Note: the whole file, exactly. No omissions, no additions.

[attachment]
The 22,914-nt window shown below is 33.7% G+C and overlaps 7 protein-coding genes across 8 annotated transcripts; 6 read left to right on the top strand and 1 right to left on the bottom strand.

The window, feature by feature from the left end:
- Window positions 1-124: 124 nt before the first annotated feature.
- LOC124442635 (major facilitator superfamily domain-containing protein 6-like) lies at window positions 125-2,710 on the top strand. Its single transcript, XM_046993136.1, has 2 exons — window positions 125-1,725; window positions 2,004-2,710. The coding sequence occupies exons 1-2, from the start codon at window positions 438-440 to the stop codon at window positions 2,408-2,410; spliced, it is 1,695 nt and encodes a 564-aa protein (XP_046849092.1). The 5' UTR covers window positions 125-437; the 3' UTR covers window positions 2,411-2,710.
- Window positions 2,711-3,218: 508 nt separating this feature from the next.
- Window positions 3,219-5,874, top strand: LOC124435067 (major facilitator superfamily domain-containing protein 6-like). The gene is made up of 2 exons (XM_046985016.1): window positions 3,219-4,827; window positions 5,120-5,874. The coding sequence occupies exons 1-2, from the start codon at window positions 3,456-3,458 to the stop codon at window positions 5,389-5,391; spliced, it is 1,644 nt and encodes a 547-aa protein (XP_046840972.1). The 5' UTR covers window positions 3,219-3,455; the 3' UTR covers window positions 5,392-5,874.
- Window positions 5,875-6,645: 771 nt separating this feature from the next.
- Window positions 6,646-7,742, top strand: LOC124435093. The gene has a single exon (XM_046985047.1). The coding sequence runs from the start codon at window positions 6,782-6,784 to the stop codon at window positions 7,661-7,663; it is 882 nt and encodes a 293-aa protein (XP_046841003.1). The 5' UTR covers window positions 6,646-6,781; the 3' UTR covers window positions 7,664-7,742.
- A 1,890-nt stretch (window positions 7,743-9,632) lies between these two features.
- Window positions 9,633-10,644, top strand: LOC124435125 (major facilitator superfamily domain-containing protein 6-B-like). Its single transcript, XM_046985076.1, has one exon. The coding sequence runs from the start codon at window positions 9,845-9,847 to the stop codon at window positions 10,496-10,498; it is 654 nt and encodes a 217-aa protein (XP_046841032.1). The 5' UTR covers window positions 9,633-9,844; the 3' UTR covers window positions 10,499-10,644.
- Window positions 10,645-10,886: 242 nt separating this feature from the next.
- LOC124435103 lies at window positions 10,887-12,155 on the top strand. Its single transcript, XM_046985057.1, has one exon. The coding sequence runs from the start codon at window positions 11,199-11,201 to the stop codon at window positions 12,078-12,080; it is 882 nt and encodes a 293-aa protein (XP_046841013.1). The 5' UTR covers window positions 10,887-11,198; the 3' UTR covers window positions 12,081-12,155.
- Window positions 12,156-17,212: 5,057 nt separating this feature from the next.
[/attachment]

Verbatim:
The 22,914-nt window shown below is 33.7% G+C and overlaps 7 protein-coding genes across 8 annotated transcripts; 6 read left to right on the top strand and 1 right to left on the bottom strand.

The window, feature by feature from the left end:
- Window positions 1-124: 124 nt before the first annotated feature.
- LOC124442635 (major facilitator superfamily domain-containing protein 6-like) lies at window positions 125-2,710 on the top strand. Its single transcript, XM_046993136.1, has 2 exons — window positions 125-1,725; window positions 2,004-2,710. The coding sequence occupies exons 1-2, from the start codon at window positions 438-440 to the stop codon at window positions 2,408-2,410; spliced, it is 1,695 nt and encodes a 564-aa protein (XP_046849092.1). The 5' UTR covers window positions 125-437; the 3' UTR covers window positions 2,411-2,710.
- Window positions 2,711-3,218: 508 nt separating this feature from the next.
- Window positions 3,219-5,874, top strand: LOC124435067 (major facilitator superfamily domain-containing protein 6-like). The gene is made up of 2 exons (XM_046985016.1): window positions 3,219-4,827; window positions 5,120-5,874. The coding sequence occupies exons 1-2, from the start codon at window positions 3,456-3,458 to the stop codon at window positions 5,389-5,391; spliced, it is 1,644 nt and encodes a 547-aa protein (XP_046840972.1). The 5' UTR covers window positions 3,219-3,455; the 3' UTR covers window positions 5,392-5,874.
- Window positions 5,875-6,645: 771 nt separating this feature from the next.
- Window positions 6,646-7,742, top strand: LOC124435093. The gene has a single exon (XM_046985047.1). The coding sequence runs from the start codon at window positions 6,782-6,784 to the stop codon at window positions 7,661-7,663; it is 882 nt and encodes a 293-aa protein (XP_046841003.1). The 5' UTR covers window positions 6,646-6,781; the 3' UTR covers window positions 7,664-7,742.
- A 1,890-nt stretch (window positions 7,743-9,632) lies between these two features.
- Window positions 9,633-10,644, top strand: LOC124435125 (major facilitator superfamily domain-containing protein 6-B-like). Its single transcript, XM_046985076.1, has one exon. The coding sequence runs from the start codon at window positions 9,845-9,847 to the stop codon at window positions 10,496-10,498; it is 654 nt and encodes a 217-aa protein (XP_046841032.1). The 5' UTR covers window positions 9,633-9,844; the 3' UTR covers window positions 10,499-10,644.
- Window positions 10,645-10,886: 242 nt separating this feature from the next.
- LOC124435103 lies at window positions 10,887-12,155 on the top strand. Its single transcript, XM_046985057.1, has one exon. The coding sequence runs from the start codon at window positions 11,199-11,201 to the stop codon at window positions 12,078-12,080; it is 882 nt and encodes a 293-aa protein (XP_046841013.1). The 5' UTR covers window positions 10,887-11,198; the 3' UTR covers window positions 12,081-12,155.
- Window positions 12,156-17,212: 5,057 nt separating this feature from the next.